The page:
I currently teach an Undergraduate Elective, Architecture and the Body: Throughout history, the human body has influenced systems of belief, which have in turn found numerous means of cultural expression. This elective focuses on various moments when the thinking of the body and its relationship with architecture became particularly significant. In addition to examining these particular moments, lectures and directed reading discussions introduce a range of enduring concerns that have accompanied bodily connections (the distinction between body, mind and soul; the influence and extent of scientific and medical understanding: gender and ‘otherness’; authority and control; movement and perception). Alongside these topics, the influence exerted by techniques of observation and representation are also noted. In particular, lectures and discussion explore the grounds that have been claimed (expressly or covertly) for an authority that is based on the body, and the related claims that this authority can extend to provide criteria for the design and judgement of architecture.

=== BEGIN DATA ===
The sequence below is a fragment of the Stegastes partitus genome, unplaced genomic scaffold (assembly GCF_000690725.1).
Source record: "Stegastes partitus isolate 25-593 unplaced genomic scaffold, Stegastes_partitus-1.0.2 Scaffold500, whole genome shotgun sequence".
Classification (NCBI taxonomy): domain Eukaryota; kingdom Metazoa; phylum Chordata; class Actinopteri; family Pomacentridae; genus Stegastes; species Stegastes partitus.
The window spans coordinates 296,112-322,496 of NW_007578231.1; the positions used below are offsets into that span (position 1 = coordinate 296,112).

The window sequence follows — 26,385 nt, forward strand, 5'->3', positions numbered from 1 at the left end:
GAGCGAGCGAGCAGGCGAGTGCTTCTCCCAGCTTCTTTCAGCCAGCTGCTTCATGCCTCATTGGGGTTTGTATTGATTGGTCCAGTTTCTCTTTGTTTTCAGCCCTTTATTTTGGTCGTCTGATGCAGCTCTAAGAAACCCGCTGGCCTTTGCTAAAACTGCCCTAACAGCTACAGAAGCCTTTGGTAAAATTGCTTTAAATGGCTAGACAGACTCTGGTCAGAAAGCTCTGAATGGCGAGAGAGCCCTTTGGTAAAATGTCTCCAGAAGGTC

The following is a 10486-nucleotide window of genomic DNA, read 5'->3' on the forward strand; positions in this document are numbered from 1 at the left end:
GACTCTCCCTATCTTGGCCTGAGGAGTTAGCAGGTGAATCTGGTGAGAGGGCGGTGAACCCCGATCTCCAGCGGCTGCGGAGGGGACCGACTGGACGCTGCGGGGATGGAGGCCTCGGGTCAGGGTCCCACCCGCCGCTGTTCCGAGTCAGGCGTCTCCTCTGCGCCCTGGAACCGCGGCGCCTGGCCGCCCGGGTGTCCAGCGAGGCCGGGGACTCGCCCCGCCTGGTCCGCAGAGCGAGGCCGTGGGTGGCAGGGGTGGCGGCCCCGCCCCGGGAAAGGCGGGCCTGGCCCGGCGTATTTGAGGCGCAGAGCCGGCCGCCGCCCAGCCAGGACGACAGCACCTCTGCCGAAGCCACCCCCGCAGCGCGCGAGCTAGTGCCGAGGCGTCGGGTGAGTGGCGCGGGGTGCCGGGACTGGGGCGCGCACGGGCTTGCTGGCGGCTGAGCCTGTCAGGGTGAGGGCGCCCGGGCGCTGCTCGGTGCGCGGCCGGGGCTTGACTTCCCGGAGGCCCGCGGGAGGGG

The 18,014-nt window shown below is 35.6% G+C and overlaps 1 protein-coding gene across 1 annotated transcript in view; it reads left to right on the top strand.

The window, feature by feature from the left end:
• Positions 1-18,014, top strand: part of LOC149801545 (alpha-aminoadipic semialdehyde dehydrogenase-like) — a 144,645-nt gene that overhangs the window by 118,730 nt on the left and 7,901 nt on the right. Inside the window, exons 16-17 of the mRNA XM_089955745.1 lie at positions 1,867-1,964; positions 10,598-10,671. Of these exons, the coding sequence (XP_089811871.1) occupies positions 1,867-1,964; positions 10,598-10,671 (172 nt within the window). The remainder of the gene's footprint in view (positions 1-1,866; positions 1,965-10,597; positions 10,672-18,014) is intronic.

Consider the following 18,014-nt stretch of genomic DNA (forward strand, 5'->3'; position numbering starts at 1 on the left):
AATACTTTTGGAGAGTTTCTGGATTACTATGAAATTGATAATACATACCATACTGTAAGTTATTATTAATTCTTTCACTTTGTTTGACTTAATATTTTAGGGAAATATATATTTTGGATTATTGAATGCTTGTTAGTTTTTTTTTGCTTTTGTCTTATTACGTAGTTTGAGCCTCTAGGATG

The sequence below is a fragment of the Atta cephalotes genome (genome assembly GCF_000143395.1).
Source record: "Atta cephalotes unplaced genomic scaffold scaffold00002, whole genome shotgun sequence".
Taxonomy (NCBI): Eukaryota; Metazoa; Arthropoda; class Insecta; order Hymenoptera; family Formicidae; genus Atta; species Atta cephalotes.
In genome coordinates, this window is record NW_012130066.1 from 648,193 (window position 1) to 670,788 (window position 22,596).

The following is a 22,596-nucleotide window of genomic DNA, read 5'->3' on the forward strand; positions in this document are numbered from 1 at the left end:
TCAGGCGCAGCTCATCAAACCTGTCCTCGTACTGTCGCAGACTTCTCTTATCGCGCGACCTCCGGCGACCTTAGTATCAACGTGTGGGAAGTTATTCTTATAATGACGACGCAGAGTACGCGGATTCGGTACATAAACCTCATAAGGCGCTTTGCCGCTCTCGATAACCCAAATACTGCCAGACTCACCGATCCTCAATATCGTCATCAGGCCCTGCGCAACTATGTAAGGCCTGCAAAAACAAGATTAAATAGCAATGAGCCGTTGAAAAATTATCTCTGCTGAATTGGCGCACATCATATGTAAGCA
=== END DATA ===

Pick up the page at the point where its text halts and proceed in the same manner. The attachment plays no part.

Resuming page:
I contribute to Undergraduate Humanities lectures, and have an M.Arch Dissertation group.